However, Geoffrey Pullum interpreted it as an IPA variant of the Greek letter upsilon (υ) and called it Latin upsilon, the name that would be adopted by Unicode, though in IPA an actual Greek upsilon is also used for the voiced labiodental approximant; Pullum called this letter script V and Unicode calls it V with a hook. Horseshoe is used in the African reference alphabet and national alphabets such as those of Anii and Tem. It most often has the value of /u/ with a retracted tongue root.
History of the Letter U
The letter U was introduced in 700 BCE (3225 AM). There’s a lot of confusion among letters “U,” “V” and “W.” The Phoenicians began using a letter that looked like our “Y” with a “U” top rather than a “V” top around 1000 BC. They called it “uau” meaning “peg.” The Greeks adopted this in 700 BC and called it “upsilon.”
In Greek, the name of the letter was originally just “υ”, but the name changed to “υ ψιλόν” u psilon ‘simple u’ to distinguish it from οι, which had come to have the same [y] pronunciation. In early Attic Greek (6th century BCE), it was pronounced [u] (a close back rounded vowel like the English “long o͞o”).
Our letter U was originally written as we now write “V”, which was a Latin version of the Greek letter Upsilon (written Y). The Latin form of this letter dropped the stem, and it became written “V”. The rounded form U began to gain in popularity in the late 1300’s, using the rounded shape within words, but using the V-shape at the beginning of words. The “V” shape originally had the sound of our modern letter U, but the labial sound of “V” is a rather new development.
History of the Letter V
The letter V was introduced in 1386 CE (5311 AM). The Romans (Latin) did not differentiate between “V” and “U” sounds. Even Shakespeare used “U’s” in place of “V’s” in his plays and poems. Capital “V’s” at the start of words started to appear in the 1400s. It was not required in Latin to represent the bilabial semivowel (w), for the Latins had taken the letter V to represent both this sound and the corresponding vowel (u).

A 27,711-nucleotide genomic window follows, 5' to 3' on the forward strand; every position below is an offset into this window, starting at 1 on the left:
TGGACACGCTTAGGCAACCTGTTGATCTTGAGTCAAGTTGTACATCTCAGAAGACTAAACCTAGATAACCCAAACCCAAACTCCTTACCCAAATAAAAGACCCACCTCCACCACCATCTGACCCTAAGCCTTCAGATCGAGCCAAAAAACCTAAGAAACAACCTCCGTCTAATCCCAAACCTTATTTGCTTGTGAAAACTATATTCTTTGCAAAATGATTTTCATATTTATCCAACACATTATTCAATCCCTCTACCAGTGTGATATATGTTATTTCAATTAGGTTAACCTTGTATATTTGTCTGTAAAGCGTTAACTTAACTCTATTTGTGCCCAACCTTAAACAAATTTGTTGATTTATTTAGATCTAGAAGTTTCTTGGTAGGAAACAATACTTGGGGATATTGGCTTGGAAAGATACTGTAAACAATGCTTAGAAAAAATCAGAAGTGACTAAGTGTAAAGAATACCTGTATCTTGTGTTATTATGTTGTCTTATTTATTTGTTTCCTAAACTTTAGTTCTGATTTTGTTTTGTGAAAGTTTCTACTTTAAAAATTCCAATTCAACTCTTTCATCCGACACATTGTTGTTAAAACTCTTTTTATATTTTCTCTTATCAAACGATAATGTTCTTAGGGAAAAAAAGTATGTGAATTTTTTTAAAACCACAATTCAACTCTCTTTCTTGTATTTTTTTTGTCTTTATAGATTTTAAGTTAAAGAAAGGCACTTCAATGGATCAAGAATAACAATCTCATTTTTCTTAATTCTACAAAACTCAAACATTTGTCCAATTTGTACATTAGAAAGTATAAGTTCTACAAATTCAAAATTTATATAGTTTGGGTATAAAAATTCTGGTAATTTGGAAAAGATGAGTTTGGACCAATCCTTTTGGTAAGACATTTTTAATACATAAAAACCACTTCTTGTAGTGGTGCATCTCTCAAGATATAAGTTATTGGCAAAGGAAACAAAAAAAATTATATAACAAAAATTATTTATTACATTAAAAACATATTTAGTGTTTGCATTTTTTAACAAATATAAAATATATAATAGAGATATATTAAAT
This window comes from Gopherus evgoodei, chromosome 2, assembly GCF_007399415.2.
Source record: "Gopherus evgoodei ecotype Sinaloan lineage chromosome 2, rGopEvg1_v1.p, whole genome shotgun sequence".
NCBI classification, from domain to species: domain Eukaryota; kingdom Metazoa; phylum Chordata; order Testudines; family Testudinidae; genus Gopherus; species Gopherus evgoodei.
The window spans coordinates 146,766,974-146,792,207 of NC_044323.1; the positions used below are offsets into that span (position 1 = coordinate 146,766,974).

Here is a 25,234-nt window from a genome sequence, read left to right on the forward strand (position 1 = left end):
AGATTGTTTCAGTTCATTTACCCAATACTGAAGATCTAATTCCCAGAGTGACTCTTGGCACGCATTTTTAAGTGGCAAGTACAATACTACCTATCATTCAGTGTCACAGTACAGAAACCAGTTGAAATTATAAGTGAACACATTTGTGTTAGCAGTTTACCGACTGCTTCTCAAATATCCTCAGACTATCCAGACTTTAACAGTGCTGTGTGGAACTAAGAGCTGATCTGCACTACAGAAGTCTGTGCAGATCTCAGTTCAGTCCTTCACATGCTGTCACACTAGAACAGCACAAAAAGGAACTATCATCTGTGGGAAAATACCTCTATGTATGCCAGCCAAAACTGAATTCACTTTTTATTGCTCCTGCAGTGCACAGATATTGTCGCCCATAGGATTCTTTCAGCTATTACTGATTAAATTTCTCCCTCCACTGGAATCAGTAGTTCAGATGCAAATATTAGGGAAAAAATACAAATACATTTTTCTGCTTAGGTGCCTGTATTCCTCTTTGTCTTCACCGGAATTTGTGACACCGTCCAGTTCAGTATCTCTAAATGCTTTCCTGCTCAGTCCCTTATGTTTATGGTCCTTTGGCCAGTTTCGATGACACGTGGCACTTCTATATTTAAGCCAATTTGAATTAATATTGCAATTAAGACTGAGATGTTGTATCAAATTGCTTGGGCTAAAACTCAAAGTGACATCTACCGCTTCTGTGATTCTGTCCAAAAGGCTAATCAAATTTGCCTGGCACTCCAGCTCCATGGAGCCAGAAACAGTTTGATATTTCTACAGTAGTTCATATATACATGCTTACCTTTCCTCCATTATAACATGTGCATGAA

During the Late Middle Ages, two minuscule glyphs developed which were both used for sounds including /u/ and modern /v/. The pointed form “v” was written at the beginning of a word, while a rounded form “u” was used in the middle or end, regardless of sound. So whereas “valour” and “excuse” appeared as in modern printing, “have” and “upon” were printed as “haue” and “vpon”.
History of the Letter W
The letter W was introduced in 1700 CE (5625 AM). During the Middle Ages, Charlemagne’s scribes placed two “U’s” side by side with a space between (as in literally “double U”), a new letter that sounded like a “V.” It wasn’t until around 1700 that W as a unique letter (not two “U’s” or two “V’s” placed side-by-side) emerged in printing presses across Europe. In French, this letter is still referred to as “double V.”
The letter double-U doesn’t have a great deal of history to it. There are some who have strained to imagine this letter to have begun during the 7th century CE, when it first appeared by writers of Old English as a pairing of the letter U, (uu). The word “witch” was originally spelled vvitch (vv). The use of the double-u certainly didn’t begin to become popularized until the 13th century in any other languages.
Definitions for 𐤅𐤉 / uay
When adding the 𐤉 (yad) to the end of a word, it creates a possessive of the original word. It can either signify “my…” or identify a member of a nation. For example, 𐤏𐤁𐤓 (Ābar) is the progenitor, but 𐤏𐤁𐤓𐤉 (Ābaray) is the singular descendant of him also known as a Hebrew.
Images for 𐤅𐤉 / uay
Definitions for 𐤅𐤉𐤌 / uayam
When adding the 𐤌 (mayam) after the 𐤉 (yad) to the end of a word, it creates a plural of the original word. It can identify multiple members of a nation. For example, 𐤏𐤁𐤓 (Ābar) is the progenitor, but 𐤏𐤁𐤓𐤉𐤌 (Ābarayam) are the plural descendants of him also known as Hebrews.
Images for 𐤅𐤉𐤌 / uayam
Definitions for 𐤅𐤉𐤕 / uayat
When adding the 𐤕 (tau) after the 𐤉 (yad) to the end of a word, it creates a plural of the original word. It identifies the language or a sign of a nation’s existence. For example, 𐤏𐤁𐤓 (Ābar) is the progenitor, but 𐤏𐤁𐤓𐤉𐤕 (Ābarayat) is the language of him also known as Paleo-Hebrew language.
Images for 𐤅𐤉𐤕 / uayat
You can continue your studies of the words by viewing Strong’s entries for:« Back to Glossary Index